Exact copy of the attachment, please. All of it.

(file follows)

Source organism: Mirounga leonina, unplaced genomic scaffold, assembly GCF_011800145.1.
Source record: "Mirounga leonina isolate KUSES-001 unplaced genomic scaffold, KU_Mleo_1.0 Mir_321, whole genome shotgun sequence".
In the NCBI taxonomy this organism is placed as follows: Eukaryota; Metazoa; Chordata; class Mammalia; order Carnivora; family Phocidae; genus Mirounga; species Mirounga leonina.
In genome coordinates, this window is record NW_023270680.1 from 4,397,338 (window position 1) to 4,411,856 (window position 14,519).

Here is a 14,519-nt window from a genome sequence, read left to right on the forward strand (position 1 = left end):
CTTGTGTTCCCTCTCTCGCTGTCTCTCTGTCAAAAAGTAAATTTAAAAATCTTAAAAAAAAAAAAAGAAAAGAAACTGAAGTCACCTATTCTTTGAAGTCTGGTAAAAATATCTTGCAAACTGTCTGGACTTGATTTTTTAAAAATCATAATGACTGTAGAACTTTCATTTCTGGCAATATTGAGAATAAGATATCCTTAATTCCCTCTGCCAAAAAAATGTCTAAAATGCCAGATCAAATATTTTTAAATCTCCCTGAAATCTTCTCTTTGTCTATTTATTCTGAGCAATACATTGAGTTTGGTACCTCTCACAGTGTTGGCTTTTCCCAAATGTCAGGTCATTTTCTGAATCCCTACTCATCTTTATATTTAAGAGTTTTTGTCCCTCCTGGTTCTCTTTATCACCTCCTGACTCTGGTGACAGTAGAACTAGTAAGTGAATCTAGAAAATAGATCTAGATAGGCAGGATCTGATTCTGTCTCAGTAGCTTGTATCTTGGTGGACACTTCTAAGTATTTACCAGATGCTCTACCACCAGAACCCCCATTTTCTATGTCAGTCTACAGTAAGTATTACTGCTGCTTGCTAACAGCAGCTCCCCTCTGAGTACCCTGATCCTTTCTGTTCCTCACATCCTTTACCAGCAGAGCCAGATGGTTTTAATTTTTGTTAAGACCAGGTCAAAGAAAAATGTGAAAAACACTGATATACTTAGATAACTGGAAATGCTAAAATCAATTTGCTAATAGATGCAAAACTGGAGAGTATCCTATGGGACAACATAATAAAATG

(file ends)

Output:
Source organism: Mirounga leonina, unplaced genomic scaffold, assembly GCF_011800145.1.
Source record: "Mirounga leonina isolate KUSES-001 unplaced genomic scaffold, KU_Mleo_1.0 Mir_321, whole genome shotgun sequence".
In the NCBI taxonomy this organism is placed as follows: Eukaryota; Metazoa; Chordata; class Mammalia; order Carnivora; family Phocidae; genus Mirounga; species Mirounga leonina.
In genome coordinates, this window is record NW_023270680.1 from 4,397,338 (window position 1) to 4,411,856 (window position 14,519).

Here is a 14,519-nt window from a genome sequence, read left to right on the forward strand (position 1 = left end):
CTTGTGTTCCCTCTCTCGCTGTCTCTCTGTCAAAAAGTAAATTTAAAAATCTTAAAAAAAAAAAAAGAAAAGAAACTGAAGTCACCTATTCTTTGAAGTCTGGTAAAAATATCTTGCAAACTGTCTGGACTTGATTTTTTAAAAATCATAATGACTGTAGAACTTTCATTTCTGGCAATATTGAGAATAAGATATCCTTAATTCCCTCTGCCAAAAAAATGTCTAAAATGCCAGATCAAATATTTTTAAATCTCCCTGAAATCTTCTCTTTGTCTATTTATTCTGAGCAATACATTGAGTTTGGTACCTCTCACAGTGTTGGCTTTTCCCAAATGTCAGGTCATTTTCTGAATCCCTACTCATCTTTATATTTAAGAGTTTTTGTCCCTCCTGGTTCTCTTTATCACCTCCTGACTCTGGTGACAGTAGAACTAGTAAGTGAATCTAGAAAATAGATCTAGATAGGCAGGATCTGATTCTGTCTCAGTAGCTTGTATCTTGGTGGACACTTCTAAGTATTTACCAGATGCTCTACCACCAGAACCCCCATTTTCTATGTCAGTCTACAGTAAGTATTACTGCTGCTTGCTAACAGCAGCTCCCCTCTGAGTACCCTGATCCTTTCTGTTCCTCACATCCTTTACCAGCAGAGCCAGATGGTTTTAATTTTTGTTAAGACCAGGTCAAAGAAAAATGTGAAAAACACTGATATACTTAGATAACTGGAAATGCTAAAATCAATTTGCTAATAGATGCAAAACTGGAGAGTATCCTATGGGACAACATAATAAAATG